Rabbi Bonnie Koppell
If we knew with certainty, with absolute certainty, that we could 100% guarantee that our health would be protected if we aligned ourselves with certain behaviors, we would do them, right? We would eat right, we would exercise. If there was a guarantee, we would never deviate. It would be easy to stay healthy. Sadly, as we know, there are no guarantees. People who never picked up a single cigarette still get lung cancer. Marathon runners die of heart failure. It’s a mystery.
It’s a mystery that our ancestors struggled with in this week’s double portion, Tazria/Metzora (Leviticus 12:1-15:33). Why, they wondered, were some people afflicted with a skin eruption that we erroneously translate as leprosy? In this parashah we see the priest in his role as medicine man. When an individual experiences the outbreak of some kind of rash, Aaron is to carefully investigate. No hearsay allowed! Various criteria for diagnosis are established, and the individual is placed in quarantine until the disease abates.
The metzora, the afflicted one, then performs a specified ritual and is allowed to re-join the community. The rabbis struggled to understand why someone would have to endure this illness. As so many of us do, they blamed the victim. Since they could not accept the essential randomness of suffering, they noticed the similarity in sound between “metzora,” the patient, and “motzi shem ra,” to give someone a bad name. Skin afflictions, then, were understood as a punishment for gossip. (BT Arachin 15b)
It is never okay to blame a person in pain for bringing it on themselves. We wish, we would love to believe, that people are always the victims of their own poor choices. If only that were true, we would be safe. The metzora did nothing wrong. Yet, this Torah portion invites us to reflect on the deep and enduring hurt we cause each other by our thoughtless use of words. Every single one of us carries within us the soul pain of careless words. Once our words are launched, we can never reclaim them. They live forever. And, in a digital age, exponentially more so. The Talmud teaches us that if we embarrass a person in public, it is the equivalent of murder. (Baba Metzia 58b)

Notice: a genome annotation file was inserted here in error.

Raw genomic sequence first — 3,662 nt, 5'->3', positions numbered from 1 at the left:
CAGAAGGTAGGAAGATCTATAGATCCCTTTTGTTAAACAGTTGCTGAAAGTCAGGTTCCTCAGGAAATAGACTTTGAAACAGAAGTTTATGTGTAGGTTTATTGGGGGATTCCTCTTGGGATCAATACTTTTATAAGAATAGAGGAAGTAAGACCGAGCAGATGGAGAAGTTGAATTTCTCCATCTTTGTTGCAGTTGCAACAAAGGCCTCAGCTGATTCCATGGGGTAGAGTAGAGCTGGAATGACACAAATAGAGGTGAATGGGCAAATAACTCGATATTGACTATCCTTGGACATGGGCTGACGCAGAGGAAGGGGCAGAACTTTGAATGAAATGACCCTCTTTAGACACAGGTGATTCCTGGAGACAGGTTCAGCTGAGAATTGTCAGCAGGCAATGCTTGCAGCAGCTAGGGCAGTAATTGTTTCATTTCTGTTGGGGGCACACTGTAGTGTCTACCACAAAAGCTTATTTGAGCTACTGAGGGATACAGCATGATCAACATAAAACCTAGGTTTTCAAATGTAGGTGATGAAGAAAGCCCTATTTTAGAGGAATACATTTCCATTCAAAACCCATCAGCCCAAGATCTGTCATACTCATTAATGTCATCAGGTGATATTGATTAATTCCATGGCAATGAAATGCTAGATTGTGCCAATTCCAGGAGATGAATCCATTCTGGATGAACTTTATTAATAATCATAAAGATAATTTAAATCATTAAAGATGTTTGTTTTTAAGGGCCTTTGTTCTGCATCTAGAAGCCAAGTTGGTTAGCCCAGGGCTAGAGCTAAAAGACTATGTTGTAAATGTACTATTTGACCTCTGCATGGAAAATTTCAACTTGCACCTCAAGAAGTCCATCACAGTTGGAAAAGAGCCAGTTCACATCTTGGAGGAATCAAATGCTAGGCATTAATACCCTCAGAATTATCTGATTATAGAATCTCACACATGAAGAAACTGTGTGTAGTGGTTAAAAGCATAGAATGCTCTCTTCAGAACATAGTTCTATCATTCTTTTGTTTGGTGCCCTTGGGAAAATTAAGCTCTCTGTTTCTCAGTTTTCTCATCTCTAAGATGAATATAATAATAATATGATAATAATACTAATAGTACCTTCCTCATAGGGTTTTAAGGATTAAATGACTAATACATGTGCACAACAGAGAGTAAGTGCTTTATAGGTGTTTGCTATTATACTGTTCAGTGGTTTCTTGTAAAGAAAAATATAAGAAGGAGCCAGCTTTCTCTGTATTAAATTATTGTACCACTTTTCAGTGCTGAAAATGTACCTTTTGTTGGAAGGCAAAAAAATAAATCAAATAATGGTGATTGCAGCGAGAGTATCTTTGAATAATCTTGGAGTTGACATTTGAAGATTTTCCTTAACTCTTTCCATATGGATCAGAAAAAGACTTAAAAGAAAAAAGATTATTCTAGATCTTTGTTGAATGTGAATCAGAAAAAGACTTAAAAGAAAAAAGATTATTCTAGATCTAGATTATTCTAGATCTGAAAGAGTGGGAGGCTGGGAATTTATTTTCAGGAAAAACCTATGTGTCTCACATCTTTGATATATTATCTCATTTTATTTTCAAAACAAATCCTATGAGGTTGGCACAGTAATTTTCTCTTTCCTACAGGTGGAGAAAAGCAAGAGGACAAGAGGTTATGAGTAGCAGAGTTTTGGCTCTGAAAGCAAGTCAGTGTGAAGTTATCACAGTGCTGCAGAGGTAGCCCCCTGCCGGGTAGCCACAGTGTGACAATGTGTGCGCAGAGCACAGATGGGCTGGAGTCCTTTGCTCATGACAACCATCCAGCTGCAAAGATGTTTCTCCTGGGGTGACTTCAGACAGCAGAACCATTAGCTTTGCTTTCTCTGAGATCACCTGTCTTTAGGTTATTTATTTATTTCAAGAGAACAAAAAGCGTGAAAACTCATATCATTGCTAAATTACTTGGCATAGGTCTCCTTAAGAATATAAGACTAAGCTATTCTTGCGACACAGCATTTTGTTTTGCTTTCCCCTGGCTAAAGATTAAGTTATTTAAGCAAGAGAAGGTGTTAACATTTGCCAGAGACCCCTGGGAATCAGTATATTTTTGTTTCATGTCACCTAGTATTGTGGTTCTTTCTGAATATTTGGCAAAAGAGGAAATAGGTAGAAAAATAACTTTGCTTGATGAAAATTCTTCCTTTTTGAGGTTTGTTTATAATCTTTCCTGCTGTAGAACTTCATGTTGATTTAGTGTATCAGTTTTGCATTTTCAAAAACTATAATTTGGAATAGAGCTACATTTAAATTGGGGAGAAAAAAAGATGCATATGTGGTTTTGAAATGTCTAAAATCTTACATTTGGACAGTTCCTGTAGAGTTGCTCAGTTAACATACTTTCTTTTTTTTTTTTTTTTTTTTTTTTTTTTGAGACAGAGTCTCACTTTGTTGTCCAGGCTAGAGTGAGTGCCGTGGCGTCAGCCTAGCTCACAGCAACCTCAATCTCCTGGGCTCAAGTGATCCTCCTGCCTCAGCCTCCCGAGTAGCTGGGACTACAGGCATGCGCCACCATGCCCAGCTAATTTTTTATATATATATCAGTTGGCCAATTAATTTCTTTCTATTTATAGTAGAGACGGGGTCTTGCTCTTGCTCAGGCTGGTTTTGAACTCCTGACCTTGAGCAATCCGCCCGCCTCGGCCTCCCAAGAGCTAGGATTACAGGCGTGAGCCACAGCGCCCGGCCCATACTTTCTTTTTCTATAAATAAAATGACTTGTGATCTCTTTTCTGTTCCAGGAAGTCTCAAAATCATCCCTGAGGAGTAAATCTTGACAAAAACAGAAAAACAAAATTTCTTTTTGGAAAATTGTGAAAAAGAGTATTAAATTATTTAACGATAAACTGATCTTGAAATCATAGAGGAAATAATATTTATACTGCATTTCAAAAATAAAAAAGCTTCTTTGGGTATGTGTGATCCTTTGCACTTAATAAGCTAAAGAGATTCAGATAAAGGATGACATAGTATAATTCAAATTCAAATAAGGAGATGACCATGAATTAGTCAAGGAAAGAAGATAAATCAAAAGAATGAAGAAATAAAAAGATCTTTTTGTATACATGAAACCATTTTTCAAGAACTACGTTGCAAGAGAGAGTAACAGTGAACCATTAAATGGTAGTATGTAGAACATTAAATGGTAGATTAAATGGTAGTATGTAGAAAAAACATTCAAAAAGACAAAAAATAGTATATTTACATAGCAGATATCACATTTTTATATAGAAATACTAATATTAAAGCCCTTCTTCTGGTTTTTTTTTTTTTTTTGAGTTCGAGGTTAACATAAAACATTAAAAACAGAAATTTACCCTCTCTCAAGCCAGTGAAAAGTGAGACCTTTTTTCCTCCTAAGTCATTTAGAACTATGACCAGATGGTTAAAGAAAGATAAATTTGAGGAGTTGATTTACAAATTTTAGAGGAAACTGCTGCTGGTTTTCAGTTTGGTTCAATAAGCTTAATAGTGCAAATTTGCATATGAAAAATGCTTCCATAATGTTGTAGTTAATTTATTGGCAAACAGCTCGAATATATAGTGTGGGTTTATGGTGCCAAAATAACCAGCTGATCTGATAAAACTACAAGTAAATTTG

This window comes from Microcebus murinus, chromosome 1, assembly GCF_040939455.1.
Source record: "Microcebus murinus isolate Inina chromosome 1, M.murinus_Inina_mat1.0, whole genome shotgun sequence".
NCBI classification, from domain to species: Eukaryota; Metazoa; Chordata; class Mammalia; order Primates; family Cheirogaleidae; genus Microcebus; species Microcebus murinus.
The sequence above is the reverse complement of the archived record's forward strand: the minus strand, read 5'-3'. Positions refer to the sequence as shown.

The Hebrew word for “word” is “davar.” Davar can mean a word or a thing. This nuance of the language underlines the tangible reality of our words. As God creates the world through the act of speaking, so we create, and destroy, our world by the words we use.
And—gossip is so much fun! It’s so tempting. It’s not for naught that at least a third of the 44 sins we recall in the Al Cheyt on Yom Kippur have to do with sins of speech. We may not all steal and surely we don’t all murder, but lashon ha-ra (gossip)? Guilty as charged. We can’t wait to share whatever juicy tidbit comes our way.
As we read Parashat Tazria/Metzora, we have an opportunity to reflect on how we can use our words to uplift or to destroy, to renew our commitment to think, deeply, before we speak. As the Baal Shem Tov taught: “A person is born with a fixed number of words to speak; when they are spoken, the person dies.” Imagine this teaching is true for you. Every word you speak brings you closer to death. The next time you are about to speak, ask yourself: “Is it worth dying for this word?”
Rabbi Bonnie Koppell served for nearly four decades as a U.S. Army Reserve Chaplain, retiring in 2016. She is the associate rabbi of Temple Chai in Phoenix, AZ, where she also directs the Deutsch Family Shalom Center. Rabbi Koppell is a graduate of the U.S. Army War College.